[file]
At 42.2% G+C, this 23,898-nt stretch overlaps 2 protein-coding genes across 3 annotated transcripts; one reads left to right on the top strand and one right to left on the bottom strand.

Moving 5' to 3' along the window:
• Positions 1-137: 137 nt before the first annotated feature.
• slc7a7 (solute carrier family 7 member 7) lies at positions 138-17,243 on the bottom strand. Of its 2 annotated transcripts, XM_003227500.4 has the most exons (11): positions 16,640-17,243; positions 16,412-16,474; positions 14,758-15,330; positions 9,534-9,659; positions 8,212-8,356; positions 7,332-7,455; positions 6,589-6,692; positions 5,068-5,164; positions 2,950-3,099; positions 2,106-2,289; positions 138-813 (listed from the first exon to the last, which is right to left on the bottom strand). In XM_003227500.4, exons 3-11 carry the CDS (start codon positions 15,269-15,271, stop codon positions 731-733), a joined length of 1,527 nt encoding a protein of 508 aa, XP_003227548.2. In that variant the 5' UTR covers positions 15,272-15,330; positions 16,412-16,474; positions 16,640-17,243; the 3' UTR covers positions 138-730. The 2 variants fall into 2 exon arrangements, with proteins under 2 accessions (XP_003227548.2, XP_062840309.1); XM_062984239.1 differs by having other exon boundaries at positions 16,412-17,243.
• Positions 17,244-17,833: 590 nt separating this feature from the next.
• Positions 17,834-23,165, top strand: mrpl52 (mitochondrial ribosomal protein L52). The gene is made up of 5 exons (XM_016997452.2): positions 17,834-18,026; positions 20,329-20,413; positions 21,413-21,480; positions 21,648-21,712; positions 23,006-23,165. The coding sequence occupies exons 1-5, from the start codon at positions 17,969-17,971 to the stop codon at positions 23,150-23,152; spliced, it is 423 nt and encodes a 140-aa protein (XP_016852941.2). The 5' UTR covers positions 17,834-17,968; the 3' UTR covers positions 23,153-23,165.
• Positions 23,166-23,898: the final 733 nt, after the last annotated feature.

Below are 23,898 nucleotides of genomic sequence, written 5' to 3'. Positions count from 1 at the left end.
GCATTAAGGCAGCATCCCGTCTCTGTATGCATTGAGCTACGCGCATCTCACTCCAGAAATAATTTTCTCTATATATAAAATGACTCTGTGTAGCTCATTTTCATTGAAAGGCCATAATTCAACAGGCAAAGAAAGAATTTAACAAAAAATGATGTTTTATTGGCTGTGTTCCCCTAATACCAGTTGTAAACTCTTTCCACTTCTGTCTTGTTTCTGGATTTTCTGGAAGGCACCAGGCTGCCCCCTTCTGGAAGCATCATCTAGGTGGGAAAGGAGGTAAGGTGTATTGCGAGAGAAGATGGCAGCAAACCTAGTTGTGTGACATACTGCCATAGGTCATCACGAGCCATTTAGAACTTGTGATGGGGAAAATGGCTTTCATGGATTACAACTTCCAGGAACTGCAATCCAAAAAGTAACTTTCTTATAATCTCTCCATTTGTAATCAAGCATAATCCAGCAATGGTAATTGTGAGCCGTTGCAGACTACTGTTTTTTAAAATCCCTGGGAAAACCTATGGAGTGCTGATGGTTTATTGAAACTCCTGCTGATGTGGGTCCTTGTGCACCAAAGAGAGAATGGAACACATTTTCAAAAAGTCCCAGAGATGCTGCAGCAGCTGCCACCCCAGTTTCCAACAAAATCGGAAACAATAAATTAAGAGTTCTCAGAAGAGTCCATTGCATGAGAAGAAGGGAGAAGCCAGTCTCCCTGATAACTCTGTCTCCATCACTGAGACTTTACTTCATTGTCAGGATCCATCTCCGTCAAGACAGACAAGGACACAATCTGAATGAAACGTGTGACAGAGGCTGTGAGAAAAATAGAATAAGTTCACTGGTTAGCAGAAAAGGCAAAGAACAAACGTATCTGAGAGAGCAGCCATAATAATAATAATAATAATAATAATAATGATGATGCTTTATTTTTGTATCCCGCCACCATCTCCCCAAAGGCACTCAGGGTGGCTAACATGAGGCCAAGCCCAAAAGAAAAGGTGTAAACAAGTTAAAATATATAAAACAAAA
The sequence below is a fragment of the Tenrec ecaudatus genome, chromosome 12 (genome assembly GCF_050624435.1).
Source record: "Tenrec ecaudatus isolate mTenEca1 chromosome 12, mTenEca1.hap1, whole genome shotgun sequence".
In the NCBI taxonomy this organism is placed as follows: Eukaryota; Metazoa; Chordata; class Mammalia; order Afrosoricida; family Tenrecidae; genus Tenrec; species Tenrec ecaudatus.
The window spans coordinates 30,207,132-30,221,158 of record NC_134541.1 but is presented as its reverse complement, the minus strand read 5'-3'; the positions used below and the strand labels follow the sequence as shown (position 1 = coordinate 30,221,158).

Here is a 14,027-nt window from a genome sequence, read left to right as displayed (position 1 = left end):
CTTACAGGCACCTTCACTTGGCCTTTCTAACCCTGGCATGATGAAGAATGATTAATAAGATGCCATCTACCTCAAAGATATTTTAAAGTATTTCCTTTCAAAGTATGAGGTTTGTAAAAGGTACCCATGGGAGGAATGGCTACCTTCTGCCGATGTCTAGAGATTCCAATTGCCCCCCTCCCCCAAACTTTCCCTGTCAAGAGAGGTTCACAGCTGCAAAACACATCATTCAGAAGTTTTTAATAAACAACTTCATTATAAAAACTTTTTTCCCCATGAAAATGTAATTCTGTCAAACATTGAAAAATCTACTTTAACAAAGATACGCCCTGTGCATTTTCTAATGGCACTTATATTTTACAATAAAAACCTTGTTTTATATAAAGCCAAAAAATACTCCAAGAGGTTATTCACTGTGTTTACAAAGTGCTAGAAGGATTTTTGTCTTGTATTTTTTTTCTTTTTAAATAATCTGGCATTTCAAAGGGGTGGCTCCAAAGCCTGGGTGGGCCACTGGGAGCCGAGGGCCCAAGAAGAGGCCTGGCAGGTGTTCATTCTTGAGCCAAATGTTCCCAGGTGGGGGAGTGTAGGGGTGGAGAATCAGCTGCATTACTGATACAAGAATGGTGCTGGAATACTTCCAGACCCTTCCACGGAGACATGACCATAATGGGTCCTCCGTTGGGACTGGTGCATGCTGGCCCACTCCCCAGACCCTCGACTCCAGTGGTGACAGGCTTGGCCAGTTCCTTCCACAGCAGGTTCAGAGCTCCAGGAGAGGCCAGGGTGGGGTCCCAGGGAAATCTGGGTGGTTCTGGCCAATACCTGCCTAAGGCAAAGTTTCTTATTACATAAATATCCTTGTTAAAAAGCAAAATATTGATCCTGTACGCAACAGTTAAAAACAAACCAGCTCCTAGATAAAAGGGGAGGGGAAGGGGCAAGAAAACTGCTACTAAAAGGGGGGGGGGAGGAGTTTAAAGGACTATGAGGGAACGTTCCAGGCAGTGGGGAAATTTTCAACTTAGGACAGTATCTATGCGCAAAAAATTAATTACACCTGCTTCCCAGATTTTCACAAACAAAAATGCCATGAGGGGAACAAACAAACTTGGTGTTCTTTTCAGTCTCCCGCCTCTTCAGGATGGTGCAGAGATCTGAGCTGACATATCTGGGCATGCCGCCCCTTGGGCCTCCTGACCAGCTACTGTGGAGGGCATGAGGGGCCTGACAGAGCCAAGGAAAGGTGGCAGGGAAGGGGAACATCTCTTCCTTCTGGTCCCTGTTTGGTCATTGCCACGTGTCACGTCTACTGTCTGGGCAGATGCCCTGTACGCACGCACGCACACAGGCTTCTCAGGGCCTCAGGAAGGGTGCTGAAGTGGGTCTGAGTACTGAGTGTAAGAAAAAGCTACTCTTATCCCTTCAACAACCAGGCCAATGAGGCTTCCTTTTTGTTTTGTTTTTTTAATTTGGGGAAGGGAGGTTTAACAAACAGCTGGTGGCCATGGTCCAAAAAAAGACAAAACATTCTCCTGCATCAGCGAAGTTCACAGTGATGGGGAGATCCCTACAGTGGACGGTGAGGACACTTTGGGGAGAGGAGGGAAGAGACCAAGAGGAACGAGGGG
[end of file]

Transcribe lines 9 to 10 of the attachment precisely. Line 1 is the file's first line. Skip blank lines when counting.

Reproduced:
GCATTAAGGCAGCATCCCGTCTCTGTATGCATTGAGCTACGCGCATCTCACTCCAGAAATAATTTTCTCTATATATAAAATGACTCTGTGTAGCTCATTTTCATTGAAAGGCCATAATTCAACAGGCAAAGAAAGAATTTAACAAAAAATGATGTTTTATTGGCTGTGTTCCCCTAATACCAGTTGTAAACTCTTTCCACTTCTGTCTTGTTTCTGGATTTTCTGGAAGGCACCAGGCTGCCCCCTTCTGGAAGCATCATCTAGGTGGGAAAGGAGGTAAGGTGTATTGCGAGAGAAGATGGCAGCAAACCTAGTTGTGTGACATACTGCCATAGGTCATCACGAGCCATTTAGAACTTGTGATGGGGAAAATGGCTTTCATGGATTACAACTTCCAGGAACTGCAATCCAAAAAGTAACTTTCTTATAATCTCTCCATTTGTAATCAAGCATAATCCAGCAATGGTAATTGTGAGCCGTTGCAGACTACTGTTTTTTAAAATCCCTGGGAAAACCTATGGAGTGCTGATGGTTTATTGAAACTCCTGCTGATGTGGGTCCTTGTGCACCAAAGAGAGAATGGAACACATTTTCAAAAAGTCCCAGAGATGCTGCAGCAGCTGCCACCCCAGTTTCCAACAAAATCGGAAACAATAAATTAAGAGTTCTCAGAAGAGTCCATTGCATGAGAAGAAGGGAGAAGCCAGTCTCCCTGATAACTCTGTCTCCATCACTGAGACTTTACTTCATTGTCAGGATCCATCTCCGTCAAGACAGACAAGGACACAATCTGAATGAAACGTGTGACAGAGGCTGTGAGAAAAATAGAATAAGTTCACTGGTTAGCAGAAAAGGCAAAGAACAAACGTATCTGAGAGAGCAGCCATAATAATAATAATAATAATAATAATAATGATGATGCTTTATTTTTGTATCCCGCCACCATCTCCCCAAAGGCACTCAGGGTGGCTAACATGAGGCCAAGCCCAAAAGAAAAGGTGTAAACAAGTTAAAATATATAAAACAAAA
The sequence below is a fragment of the Tenrec ecaudatus genome, chromosome 12 (genome assembly GCF_050624435.1).